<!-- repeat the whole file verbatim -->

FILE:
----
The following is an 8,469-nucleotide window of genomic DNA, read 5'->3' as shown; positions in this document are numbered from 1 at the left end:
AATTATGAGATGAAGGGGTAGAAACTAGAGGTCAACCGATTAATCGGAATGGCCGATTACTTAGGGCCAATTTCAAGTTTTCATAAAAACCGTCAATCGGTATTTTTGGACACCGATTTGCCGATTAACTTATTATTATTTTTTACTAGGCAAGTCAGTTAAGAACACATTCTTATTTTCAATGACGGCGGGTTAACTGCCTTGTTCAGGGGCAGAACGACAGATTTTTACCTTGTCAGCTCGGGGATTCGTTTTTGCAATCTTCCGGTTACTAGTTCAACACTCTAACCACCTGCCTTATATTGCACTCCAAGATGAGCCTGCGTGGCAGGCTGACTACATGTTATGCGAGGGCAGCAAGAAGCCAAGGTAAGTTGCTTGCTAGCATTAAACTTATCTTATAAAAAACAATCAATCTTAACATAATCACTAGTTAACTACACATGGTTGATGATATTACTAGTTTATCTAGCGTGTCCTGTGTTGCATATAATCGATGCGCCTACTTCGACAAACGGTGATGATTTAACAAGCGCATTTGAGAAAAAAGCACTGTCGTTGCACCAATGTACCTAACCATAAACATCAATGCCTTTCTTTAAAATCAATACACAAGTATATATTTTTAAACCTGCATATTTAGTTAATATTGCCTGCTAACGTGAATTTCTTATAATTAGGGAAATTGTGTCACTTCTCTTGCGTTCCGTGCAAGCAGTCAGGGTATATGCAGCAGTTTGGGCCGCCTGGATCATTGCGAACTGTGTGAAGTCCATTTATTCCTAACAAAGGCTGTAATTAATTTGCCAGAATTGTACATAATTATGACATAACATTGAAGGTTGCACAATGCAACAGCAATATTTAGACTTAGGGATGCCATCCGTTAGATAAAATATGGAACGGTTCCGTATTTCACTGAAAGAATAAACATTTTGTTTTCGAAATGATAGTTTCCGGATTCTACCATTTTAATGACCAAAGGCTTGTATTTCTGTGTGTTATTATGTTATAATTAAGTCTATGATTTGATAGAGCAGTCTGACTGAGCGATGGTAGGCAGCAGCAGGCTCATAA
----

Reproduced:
The following is an 8,469-nucleotide window of genomic DNA, read 5'->3' as shown; positions in this document are numbered from 1 at the left end:
AATTATGAGATGAAGGGGTAGAAACTAGAGGTCAACCGATTAATCGGAATGGCCGATTACTTAGGGCCAATTTCAAGTTTTCATAAAAACCGTCAATCGGTATTTTTGGACACCGATTTGCCGATTAACTTATTATTATTTTTTACTAGGCAAGTCAGTTAAGAACACATTCTTATTTTCAATGACGGCGGGTTAACTGCCTTGTTCAGGGGCAGAACGACAGATTTTTACCTTGTCAGCTCGGGGATTCGTTTTTGCAATCTTCCGGTTACTAGTTCAACACTCTAACCACCTGCCTTATATTGCACTCCAAGATGAGCCTGCGTGGCAGGCTGACTACATGTTATGCGAGGGCAGCAAGAAGCCAAGGTAAGTTGCTTGCTAGCATTAAACTTATCTTATAAAAAACAATCAATCTTAACATAATCACTAGTTAACTACACATGGTTGATGATATTACTAGTTTATCTAGCGTGTCCTGTGTTGCATATAATCGATGCGCCTACTTCGACAAACGGTGATGATTTAACAAGCGCATTTGAGAAAAAAGCACTGTCGTTGCACCAATGTACCTAACCATAAACATCAATGCCTTTCTTTAAAATCAATACACAAGTATATATTTTTAAACCTGCATATTTAGTTAATATTGCCTGCTAACGTGAATTTCTTATAATTAGGGAAATTGTGTCACTTCTCTTGCGTTCCGTGCAAGCAGTCAGGGTATATGCAGCAGTTTGGGCCGCCTGGATCATTGCGAACTGTGTGAAGTCCATTTATTCCTAACAAAGGCTGTAATTAATTTGCCAGAATTGTACATAATTATGACATAACATTGAAGGTTGCACAATGCAACAGCAATATTTAGACTTAGGGATGCCATCCGTTAGATAAAATATGGAACGGTTCCGTATTTCACTGAAAGAATAAACATTTTGTTTTCGAAATGATAGTTTCCGGATTCTACCATTTTAATGACCAAAGGCTTGTATTTCTGTGTGTTATTATGTTATAATTAAGTCTATGATTTGATAGAGCAGTCTGACTGAGCGATGGTAGGCAGCAGCAGGCTCATAA